It seems like ATI and NVIDIA have taken two different approaches to the future of displays on the PC. ATI makes big, multi-monitor setups easier and NVIDIA enables 3D games on one main display. Sapphire, a board partner for ATI, has come along and said, “Why not both?”
We’ve seen 3D come along in a many different form factors, and from many different manufacturers. Typically, it’s only limited to a single screen. NVIDIA has put up a few demos using multiple monitor setups, usually at places such as CES, but it hasn’t been shown off in a commercially viable form. The glasses, which use an active shutter setup, are also pretty expensive in the NVIDIA model.
In the photograph above, the setup is using Zalman’s Trimon 3D displays. All three are being powered with just one Sapphire card, combining 3D tech with ATI’s Eyefinity technology – their term for running multiple displays off of a single card. What’s most interesting about the 3D form factor that Sapphire’s using is that it doesn’t require expensive glasses. Instead, it uses the cheap polarized lenses seen more commonly inside movie theaters.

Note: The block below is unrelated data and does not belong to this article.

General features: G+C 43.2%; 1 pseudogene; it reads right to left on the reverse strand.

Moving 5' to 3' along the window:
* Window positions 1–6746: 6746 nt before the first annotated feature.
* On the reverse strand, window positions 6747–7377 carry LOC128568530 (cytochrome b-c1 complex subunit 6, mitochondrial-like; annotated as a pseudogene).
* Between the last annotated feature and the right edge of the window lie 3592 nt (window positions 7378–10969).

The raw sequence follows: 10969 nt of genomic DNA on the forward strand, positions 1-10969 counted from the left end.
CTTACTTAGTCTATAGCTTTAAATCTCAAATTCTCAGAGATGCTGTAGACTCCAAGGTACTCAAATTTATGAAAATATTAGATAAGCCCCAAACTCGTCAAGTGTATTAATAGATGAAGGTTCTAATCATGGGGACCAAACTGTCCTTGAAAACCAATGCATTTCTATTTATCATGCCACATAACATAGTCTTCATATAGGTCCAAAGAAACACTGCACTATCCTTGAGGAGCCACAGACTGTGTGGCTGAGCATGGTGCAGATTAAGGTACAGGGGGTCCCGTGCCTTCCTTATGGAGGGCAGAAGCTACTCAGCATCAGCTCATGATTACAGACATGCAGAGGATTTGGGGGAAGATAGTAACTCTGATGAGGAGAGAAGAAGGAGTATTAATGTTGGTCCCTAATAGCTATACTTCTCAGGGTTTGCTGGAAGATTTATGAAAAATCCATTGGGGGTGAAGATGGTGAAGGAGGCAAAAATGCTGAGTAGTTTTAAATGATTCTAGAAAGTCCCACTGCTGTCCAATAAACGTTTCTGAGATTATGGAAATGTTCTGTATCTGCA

As a result, multiple people can watch 3D content without having to buy multiple pairs of glasses that cost up to $150 each. The downside, naturally, is that instead of just relying on any monitor capable of 120Hz input, glasses like this will require monitors like the Zalman Trimon above, which have polarizing tech built into the unit itself.
Which technology is better? That’s hard to say; NVIDIA’s is certainly more flexible, while Sapphire’s (ATI cards support a number of different 3D technologies) is probably cheaper over the long term. Hopefully we’ll see more monitors – and more cards – coming out that support multiple different 3D technologies; that way, the consumers have more choice.